"Wooter" is my best friend
By: Andrew N.
Yes, of course my "Philadelphian accent" has been the butt of many jokes thus far on our journey to Uganda. I always stood strong with how I pronounced water while living in California, but if anything may break my habit, it will be living in Uganda. To avoid a back and forth conversation lasting five minutes, I have turned into Audrey Hepburn from My Fair Lady anytime we are out to eat and ask "My I have a WATER please," in lieu of my normal "wooter" to which even many of my California friends normally inquire as to what I mean.
Aside from learning how to speak correctly, I have also learned in Uganda that water is a man's best friend. Growing up in Philadelphia, I am no stranger to humidity and heat in general. It was beautiful change moving to Los Angeles where 90 degrees with 0% humidity was very welcome. Yet, Ugandan weather has had me travel from 0% humidity to very high humidity on most days. By my third day staying in the country, I was clearly already very dehydrated and pretty sick. After resting up and drinking about 2 gallons of water, my system seemed to level out, but now living in such a hot climate, I have definitely learned that "wooter" is my best friend.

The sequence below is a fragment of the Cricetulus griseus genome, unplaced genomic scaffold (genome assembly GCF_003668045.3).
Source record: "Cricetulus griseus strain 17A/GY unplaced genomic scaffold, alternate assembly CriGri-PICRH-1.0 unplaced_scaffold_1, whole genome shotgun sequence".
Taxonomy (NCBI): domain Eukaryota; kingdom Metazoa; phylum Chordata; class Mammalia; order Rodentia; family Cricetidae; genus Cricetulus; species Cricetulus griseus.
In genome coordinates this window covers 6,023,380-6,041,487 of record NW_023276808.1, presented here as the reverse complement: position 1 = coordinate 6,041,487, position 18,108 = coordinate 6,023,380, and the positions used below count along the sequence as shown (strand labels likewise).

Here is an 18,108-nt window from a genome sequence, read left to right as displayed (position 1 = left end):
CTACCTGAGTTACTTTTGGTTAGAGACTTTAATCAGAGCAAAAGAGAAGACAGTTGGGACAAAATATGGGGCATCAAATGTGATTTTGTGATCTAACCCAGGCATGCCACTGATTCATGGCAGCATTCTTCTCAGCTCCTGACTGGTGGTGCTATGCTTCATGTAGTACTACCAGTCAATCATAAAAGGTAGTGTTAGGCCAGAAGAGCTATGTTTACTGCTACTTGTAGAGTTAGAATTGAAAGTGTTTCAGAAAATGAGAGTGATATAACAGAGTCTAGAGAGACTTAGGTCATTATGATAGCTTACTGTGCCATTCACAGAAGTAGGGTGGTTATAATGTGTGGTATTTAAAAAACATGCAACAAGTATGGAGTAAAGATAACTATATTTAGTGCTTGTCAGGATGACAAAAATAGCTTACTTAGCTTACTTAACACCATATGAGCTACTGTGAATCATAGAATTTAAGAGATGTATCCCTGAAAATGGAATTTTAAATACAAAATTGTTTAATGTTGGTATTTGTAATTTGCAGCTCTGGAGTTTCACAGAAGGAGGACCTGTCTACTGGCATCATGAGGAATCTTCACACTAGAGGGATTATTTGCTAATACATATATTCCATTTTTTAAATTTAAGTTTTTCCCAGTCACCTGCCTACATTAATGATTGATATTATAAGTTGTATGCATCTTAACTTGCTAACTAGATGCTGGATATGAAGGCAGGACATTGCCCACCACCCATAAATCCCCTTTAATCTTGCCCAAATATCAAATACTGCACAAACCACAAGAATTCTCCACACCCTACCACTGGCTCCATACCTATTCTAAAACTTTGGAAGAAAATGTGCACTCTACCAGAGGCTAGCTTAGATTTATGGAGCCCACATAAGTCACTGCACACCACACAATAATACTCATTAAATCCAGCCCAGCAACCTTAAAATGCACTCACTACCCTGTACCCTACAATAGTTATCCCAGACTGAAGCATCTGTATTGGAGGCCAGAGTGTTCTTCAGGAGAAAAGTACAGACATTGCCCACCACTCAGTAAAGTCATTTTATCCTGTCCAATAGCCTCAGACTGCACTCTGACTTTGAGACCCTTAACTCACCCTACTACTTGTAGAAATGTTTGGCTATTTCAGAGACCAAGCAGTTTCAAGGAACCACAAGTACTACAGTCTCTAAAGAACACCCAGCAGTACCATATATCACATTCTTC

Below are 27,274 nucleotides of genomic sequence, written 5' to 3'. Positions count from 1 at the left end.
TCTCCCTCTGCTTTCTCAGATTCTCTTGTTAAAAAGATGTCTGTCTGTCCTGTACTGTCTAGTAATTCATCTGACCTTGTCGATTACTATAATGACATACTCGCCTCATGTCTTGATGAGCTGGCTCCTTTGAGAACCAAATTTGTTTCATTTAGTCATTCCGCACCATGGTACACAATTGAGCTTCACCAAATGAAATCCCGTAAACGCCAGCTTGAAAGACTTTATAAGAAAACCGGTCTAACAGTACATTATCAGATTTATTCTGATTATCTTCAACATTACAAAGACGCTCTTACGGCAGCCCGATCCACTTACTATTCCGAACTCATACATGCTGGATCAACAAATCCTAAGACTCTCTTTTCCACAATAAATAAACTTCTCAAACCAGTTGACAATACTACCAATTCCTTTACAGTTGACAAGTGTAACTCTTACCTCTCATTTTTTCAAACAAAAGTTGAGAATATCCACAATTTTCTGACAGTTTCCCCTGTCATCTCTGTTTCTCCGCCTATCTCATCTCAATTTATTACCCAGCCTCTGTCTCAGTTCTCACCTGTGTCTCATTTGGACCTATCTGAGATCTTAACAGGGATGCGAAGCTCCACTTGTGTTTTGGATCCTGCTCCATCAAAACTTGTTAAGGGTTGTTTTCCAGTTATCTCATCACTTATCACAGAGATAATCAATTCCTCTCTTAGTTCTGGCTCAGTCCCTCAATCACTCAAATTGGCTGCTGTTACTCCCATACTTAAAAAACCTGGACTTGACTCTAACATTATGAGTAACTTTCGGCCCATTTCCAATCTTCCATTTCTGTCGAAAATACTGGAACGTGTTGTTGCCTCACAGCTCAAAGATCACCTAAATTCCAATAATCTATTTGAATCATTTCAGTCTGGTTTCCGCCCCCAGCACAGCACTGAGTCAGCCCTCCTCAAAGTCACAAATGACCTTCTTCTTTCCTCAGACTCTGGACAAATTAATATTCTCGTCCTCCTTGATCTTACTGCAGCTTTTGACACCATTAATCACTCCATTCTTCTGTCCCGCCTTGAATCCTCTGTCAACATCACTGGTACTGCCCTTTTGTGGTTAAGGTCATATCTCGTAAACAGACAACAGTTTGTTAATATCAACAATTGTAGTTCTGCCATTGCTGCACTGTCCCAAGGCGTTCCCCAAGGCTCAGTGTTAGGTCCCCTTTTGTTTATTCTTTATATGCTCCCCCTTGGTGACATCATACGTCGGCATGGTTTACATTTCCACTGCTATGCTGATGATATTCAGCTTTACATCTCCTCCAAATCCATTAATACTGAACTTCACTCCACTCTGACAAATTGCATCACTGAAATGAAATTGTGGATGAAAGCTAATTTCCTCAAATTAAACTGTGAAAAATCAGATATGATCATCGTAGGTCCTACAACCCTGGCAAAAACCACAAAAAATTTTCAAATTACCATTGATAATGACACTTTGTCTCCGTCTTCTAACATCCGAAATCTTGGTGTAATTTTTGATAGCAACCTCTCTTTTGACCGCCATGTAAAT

Uganda has been amazing thus far and I don't expect my opinion to change. The people are extremely welcoming, the boda-bodas add a thrill to any normal activity (getting to work, food shopping, going to dinner, etc), and the food has been incredible. This is all pushed to the back burner behind the best part, which is working with the anti-corruption court. My colleague, Tim O'Hair, and I have been assigned a task that can be phenomenal in nature. In past years, the Pepperdine students who have traveled to Uganda, started a process, which began instituting a plea bargaining system in the courts which at that time was non-existent. A few courts have adopted their own forms of this system. Tim and I have been asked to research and plan out a system, which may be suitable for the anti-corruption court here in Uganda. Just to have the opportunity to work on a project like this and to have a chance to influence something so huge is breathtaking.
I expect to have many stories from our journey and cannot wait to share them all through the use of this blog. Hoping soon to also post pictures onto our Flickr account and some video footage onto our Youtube account so please be on the lookout for that. Take care.